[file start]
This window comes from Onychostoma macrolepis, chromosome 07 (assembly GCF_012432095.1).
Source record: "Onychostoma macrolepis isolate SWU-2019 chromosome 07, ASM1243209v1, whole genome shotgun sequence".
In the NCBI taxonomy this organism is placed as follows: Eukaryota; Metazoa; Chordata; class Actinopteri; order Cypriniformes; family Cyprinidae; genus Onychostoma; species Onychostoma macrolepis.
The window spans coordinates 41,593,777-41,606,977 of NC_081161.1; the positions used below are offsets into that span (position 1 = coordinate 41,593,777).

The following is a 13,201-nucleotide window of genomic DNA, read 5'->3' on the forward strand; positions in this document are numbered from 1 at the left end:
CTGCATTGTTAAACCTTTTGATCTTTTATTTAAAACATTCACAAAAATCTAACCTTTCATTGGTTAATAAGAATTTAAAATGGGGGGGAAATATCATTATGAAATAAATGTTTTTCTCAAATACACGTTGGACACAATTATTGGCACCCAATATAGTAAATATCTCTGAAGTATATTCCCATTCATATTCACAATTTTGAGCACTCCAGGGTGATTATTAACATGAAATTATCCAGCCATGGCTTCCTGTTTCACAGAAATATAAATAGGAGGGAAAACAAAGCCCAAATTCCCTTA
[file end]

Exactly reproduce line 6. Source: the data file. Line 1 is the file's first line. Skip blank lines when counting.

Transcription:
CTGCATTGTTAAACCTTTTGATCTTTTATTTAAAACATTCACAAAAATCTAACCTTTCATTGGTTAATAAGAATTTAAAATGGGGGGGAAATATCATTATGAAATAAATGTTTTTCTCAAATACACGTTGGACACAATTATTGGCACCCAATATAGTAAATATCTCTGAAGTATATTCCCATTCATATTCACAATTTTGAGCACTCCAGGGTGATTATTAACATGAAATTATCCAGCCATGGCTTCCTGTTTCACAGAAATATAAATAGGAGGGAAAACAAAGCCCAAATTCCCTTA